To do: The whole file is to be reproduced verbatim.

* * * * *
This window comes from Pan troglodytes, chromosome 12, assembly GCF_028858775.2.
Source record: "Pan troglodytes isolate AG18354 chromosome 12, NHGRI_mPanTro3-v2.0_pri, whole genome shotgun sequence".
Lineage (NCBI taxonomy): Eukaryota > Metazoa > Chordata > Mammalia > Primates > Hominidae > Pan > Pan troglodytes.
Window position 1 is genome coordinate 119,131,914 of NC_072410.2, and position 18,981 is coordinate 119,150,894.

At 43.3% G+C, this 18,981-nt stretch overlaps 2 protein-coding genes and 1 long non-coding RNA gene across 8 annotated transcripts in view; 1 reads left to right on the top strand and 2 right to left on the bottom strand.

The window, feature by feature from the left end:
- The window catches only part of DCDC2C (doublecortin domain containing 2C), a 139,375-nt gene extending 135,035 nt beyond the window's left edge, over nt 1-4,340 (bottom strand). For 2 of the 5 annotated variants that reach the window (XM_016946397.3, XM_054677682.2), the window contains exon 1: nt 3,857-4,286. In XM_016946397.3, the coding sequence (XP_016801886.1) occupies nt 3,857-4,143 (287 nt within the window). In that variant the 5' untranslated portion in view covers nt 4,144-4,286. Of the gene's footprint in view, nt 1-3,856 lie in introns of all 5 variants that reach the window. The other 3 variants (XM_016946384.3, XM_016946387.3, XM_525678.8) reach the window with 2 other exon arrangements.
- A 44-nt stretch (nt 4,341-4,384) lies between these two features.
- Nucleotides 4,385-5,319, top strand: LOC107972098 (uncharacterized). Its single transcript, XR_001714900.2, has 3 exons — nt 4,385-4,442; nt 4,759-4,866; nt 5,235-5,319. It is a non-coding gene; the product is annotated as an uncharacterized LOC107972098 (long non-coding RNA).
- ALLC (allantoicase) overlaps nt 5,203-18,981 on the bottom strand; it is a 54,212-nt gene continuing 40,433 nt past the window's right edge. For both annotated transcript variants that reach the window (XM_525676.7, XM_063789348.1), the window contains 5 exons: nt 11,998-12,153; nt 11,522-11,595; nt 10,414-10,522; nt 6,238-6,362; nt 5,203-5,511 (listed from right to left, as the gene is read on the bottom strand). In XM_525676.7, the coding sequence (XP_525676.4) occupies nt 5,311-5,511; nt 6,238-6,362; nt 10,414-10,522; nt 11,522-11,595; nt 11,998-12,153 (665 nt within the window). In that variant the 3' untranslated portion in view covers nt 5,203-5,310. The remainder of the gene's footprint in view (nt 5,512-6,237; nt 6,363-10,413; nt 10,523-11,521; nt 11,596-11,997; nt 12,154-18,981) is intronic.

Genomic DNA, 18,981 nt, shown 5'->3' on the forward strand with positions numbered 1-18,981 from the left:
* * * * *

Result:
This window comes from Pan troglodytes, chromosome 12, assembly GCF_028858775.2.
Source record: "Pan troglodytes isolate AG18354 chromosome 12, NHGRI_mPanTro3-v2.0_pri, whole genome shotgun sequence".
Lineage (NCBI taxonomy): Eukaryota > Metazoa > Chordata > Mammalia > Primates > Hominidae > Pan > Pan troglodytes.
Window position 1 is genome coordinate 119,131,914 of NC_072410.2, and position 18,981 is coordinate 119,150,894.

At 43.3% G+C, this 18,981-nt stretch overlaps 2 protein-coding genes and 1 long non-coding RNA gene across 8 annotated transcripts in view; 1 reads left to right on the top strand and 2 right to left on the bottom strand.

The window, feature by feature from the left end:
- The window catches only part of DCDC2C (doublecortin domain containing 2C), a 139,375-nt gene extending 135,035 nt beyond the window's left edge, over nt 1-4,340 (bottom strand). For 2 of the 5 annotated variants that reach the window (XM_016946397.3, XM_054677682.2), the window contains exon 1: nt 3,857-4,286. In XM_016946397.3, the coding sequence (XP_016801886.1) occupies nt 3,857-4,143 (287 nt within the window). In that variant the 5' untranslated portion in view covers nt 4,144-4,286. Of the gene's footprint in view, nt 1-3,856 lie in introns of all 5 variants that reach the window. The other 3 variants (XM_016946384.3, XM_016946387.3, XM_525678.8) reach the window with 2 other exon arrangements.
- A 44-nt stretch (nt 4,341-4,384) lies between these two features.
- Nucleotides 4,385-5,319, top strand: LOC107972098 (uncharacterized). Its single transcript, XR_001714900.2, has 3 exons — nt 4,385-4,442; nt 4,759-4,866; nt 5,235-5,319. It is a non-coding gene; the product is annotated as an uncharacterized LOC107972098 (long non-coding RNA).
- ALLC (allantoicase) overlaps nt 5,203-18,981 on the bottom strand; it is a 54,212-nt gene continuing 40,433 nt past the window's right edge. For both annotated transcript variants that reach the window (XM_525676.7, XM_063789348.1), the window contains 5 exons: nt 11,998-12,153; nt 11,522-11,595; nt 10,414-10,522; nt 6,238-6,362; nt 5,203-5,511 (listed from right to left, as the gene is read on the bottom strand). In XM_525676.7, the coding sequence (XP_525676.4) occupies nt 5,311-5,511; nt 6,238-6,362; nt 10,414-10,522; nt 11,522-11,595; nt 11,998-12,153 (665 nt within the window). In that variant the 3' untranslated portion in view covers nt 5,203-5,310. The remainder of the gene's footprint in view (nt 5,512-6,237; nt 6,363-10,413; nt 10,523-11,521; nt 11,596-11,997; nt 12,154-18,981) is intronic.

Genomic DNA, 18,981 nt, shown 5'->3' on the forward strand with positions numbered 1-18,981 from the left: